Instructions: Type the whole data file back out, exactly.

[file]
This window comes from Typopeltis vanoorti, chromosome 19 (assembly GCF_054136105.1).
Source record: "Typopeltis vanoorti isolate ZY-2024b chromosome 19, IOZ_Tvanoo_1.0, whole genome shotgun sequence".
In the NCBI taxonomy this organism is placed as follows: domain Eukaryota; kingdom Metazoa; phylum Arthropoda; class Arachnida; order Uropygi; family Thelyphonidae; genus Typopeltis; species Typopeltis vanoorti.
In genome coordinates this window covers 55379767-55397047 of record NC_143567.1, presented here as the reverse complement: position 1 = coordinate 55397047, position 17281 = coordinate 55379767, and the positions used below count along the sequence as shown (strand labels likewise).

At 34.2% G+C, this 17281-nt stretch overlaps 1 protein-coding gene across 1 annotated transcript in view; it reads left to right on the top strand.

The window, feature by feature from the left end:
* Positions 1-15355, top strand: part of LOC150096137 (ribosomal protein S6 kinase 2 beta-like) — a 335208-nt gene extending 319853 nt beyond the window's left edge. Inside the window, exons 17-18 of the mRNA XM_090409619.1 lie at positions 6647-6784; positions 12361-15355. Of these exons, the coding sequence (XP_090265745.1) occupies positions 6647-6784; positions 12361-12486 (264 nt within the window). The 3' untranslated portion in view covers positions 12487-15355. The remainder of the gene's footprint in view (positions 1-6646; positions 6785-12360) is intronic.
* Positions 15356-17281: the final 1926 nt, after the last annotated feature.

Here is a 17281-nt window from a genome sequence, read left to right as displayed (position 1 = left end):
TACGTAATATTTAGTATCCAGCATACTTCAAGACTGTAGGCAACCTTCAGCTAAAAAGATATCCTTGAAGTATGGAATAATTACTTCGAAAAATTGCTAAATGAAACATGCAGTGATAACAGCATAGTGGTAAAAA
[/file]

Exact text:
This window comes from Typopeltis vanoorti, chromosome 19 (assembly GCF_054136105.1).
Source record: "Typopeltis vanoorti isolate ZY-2024b chromosome 19, IOZ_Tvanoo_1.0, whole genome shotgun sequence".
In the NCBI taxonomy this organism is placed as follows: domain Eukaryota; kingdom Metazoa; phylum Arthropoda; class Arachnida; order Uropygi; family Thelyphonidae; genus Typopeltis; species Typopeltis vanoorti.
In genome coordinates this window covers 55379767-55397047 of record NC_143567.1, presented here as the reverse complement: position 1 = coordinate 55397047, position 17281 = coordinate 55379767, and the positions used below count along the sequence as shown (strand labels likewise).

At 34.2% G+C, this 17281-nt stretch overlaps 1 protein-coding gene across 1 annotated transcript in view; it reads left to right on the top strand.

The window, feature by feature from the left end:
* Positions 1-15355, top strand: part of LOC150096137 (ribosomal protein S6 kinase 2 beta-like) — a 335208-nt gene extending 319853 nt beyond the window's left edge. Inside the window, exons 17-18 of the mRNA XM_090409619.1 lie at positions 6647-6784; positions 12361-15355. Of these exons, the coding sequence (XP_090265745.1) occupies positions 6647-6784; positions 12361-12486 (264 nt within the window). The 3' untranslated portion in view covers positions 12487-15355. The remainder of the gene's footprint in view (positions 1-6646; positions 6785-12360) is intronic.
* Positions 15356-17281: the final 1926 nt, after the last annotated feature.

Here is a 17281-nt window from a genome sequence, read left to right as displayed (position 1 = left end):
TACGTAATATTTAGTATCCAGCATACTTCAAGACTGTAGGCAACCTTCAGCTAAAAAGATATCCTTGAAGTATGGAATAATTACTTCGAAAAATTGCTAAATGAAACATGCAGTGATAACAGCATAGTGGTAAAAA